In July and August 2018, Human Rights Watch interviewed 17 lawyers working in and around Mosul for international and local organizations that provide legal services to those affected by Iraq’s recent armed conflict. The services include defending people against terrorism charges and assisting families who lived under ISIS control to get the civil documentation they need to live in government-controlled areas, an well as for welfare benefits (known as Public Distribution System or PDS cards) that they lost during their time under ISIS.

The lawyers all said they had witnessed or experienced threats and other verbal harassment by National Security Service or Ministry of Interior Intelligence and Counter Terrorism officers for providing legal representation to those viewed by security forces as “ISIS” or “ISIS families.” One said an Interior Ministry intelligence officer detained him for his legal activities for two hours, while another said that intelligence officers detained two other legal aid workers for two months, finally releasing them without charge.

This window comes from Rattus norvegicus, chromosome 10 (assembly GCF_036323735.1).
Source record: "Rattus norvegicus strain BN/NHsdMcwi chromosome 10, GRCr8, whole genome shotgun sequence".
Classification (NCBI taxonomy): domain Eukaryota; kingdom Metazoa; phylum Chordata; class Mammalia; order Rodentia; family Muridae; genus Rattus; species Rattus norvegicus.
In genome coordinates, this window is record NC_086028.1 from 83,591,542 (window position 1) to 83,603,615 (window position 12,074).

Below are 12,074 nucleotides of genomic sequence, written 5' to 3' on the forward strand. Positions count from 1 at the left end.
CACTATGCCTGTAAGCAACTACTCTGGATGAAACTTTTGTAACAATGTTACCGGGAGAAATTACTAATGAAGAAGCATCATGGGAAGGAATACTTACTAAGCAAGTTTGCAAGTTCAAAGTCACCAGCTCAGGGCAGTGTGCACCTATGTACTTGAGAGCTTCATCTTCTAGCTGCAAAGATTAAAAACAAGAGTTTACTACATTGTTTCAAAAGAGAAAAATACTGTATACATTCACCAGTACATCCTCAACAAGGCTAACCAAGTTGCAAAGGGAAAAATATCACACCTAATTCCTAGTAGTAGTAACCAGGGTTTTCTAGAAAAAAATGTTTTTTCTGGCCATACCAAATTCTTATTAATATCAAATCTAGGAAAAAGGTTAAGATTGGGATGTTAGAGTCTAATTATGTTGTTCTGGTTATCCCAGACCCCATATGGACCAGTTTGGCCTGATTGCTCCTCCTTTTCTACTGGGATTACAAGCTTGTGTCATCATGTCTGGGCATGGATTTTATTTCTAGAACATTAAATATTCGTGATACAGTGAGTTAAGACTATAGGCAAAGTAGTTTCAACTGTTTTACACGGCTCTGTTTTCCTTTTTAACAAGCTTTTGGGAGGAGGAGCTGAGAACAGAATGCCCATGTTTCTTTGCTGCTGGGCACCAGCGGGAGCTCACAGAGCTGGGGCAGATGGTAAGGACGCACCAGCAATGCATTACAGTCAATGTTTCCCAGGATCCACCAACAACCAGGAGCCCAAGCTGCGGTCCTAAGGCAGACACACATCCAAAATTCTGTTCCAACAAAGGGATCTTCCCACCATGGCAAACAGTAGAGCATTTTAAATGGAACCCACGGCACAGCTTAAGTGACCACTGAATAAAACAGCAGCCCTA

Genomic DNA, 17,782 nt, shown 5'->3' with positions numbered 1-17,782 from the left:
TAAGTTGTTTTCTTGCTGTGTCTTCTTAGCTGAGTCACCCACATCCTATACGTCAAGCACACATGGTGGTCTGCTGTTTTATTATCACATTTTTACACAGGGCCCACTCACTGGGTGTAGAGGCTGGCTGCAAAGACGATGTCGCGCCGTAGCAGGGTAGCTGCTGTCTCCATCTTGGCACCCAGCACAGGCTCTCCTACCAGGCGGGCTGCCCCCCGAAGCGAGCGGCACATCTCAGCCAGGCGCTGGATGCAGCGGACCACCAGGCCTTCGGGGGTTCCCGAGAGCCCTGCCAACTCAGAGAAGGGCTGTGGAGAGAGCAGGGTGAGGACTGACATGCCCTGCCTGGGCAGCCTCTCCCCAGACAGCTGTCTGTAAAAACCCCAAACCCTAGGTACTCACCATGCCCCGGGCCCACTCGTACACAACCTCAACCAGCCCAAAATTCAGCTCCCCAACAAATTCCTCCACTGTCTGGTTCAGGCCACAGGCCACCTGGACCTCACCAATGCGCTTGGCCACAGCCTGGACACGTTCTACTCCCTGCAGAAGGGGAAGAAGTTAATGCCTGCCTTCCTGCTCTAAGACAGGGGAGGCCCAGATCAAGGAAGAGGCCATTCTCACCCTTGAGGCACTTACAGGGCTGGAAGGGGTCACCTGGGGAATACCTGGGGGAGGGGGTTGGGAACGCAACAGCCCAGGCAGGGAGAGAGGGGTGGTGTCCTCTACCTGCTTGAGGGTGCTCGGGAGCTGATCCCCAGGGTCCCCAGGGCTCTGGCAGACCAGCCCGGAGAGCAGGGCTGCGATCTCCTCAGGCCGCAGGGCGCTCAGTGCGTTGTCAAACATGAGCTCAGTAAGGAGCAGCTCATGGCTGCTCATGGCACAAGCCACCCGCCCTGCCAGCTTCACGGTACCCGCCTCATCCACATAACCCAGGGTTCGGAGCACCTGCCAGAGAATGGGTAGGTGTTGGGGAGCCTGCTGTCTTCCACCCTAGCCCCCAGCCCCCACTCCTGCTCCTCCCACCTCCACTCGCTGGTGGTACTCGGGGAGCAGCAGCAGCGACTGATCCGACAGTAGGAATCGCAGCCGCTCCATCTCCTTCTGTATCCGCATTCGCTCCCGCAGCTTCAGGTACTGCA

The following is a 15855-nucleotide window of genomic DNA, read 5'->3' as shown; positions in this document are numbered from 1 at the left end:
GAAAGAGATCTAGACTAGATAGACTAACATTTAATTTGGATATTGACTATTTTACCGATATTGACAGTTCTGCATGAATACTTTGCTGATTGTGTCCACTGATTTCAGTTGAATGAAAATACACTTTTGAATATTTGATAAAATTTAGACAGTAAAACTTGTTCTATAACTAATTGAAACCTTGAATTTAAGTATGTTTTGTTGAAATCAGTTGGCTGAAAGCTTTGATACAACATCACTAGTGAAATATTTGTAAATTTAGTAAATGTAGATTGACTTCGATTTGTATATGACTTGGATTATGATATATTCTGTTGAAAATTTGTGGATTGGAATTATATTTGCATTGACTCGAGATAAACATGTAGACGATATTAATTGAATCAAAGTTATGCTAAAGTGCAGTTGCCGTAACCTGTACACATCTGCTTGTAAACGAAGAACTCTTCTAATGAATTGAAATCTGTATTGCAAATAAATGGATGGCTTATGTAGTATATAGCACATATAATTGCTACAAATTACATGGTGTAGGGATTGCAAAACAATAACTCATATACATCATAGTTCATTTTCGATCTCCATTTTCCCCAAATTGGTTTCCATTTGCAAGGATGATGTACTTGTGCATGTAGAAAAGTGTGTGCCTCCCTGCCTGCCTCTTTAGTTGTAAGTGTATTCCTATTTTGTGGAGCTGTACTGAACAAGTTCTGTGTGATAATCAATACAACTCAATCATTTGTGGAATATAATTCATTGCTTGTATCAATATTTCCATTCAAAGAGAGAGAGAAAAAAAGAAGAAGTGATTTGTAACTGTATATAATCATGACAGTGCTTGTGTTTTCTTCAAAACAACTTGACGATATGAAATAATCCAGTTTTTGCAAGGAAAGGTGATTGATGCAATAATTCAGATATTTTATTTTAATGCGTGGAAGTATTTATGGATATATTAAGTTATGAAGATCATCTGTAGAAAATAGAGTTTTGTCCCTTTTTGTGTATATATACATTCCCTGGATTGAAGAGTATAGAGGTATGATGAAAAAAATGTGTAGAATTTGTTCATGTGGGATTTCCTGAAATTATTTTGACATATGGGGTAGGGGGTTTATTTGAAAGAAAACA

Iraq: Protect the right to peaceful demonstration, release all detained demonstrators and reopen access to the Internet / Assassination of human rights lawyer Jabbar Mohammed Al-Karm in Basra

July 24, 2018

The Gulf Centre for Human Rights (GCHR) has received reliable reports confirming that Iraqi authorities have used disproportionate force against peaceful demonstrators resulting in at least 13 deaths, 269 injuries and 757 detentions. In many cities across Iraq, the authorities used water cannons, tear gas and on several occasions live ammunition to disperse peaceful demonstrations. In Basra, the human rights lawyer Jabbar Mohammed Al-Karm (pictured above) was assassinated by gunmen after offering to defend the detainees.

Assassination of human rights lawyer Jabbar Mohammed Al-Karm.

On July 23, 2018, gunmen assassinated human rights lawyer Jabbar Mohammed Al-KarmThe killing took place near the Al Hadi police station, shortly after Al Karm had left the Palace of Justice. The armed men, who were driving a Toyota Land Cruiser, intercepted his car and shot him 15 times. Jabbar Al-Karm was known to be defending many of the demonstrators detained in Basra since the protests began on July 08, 2018.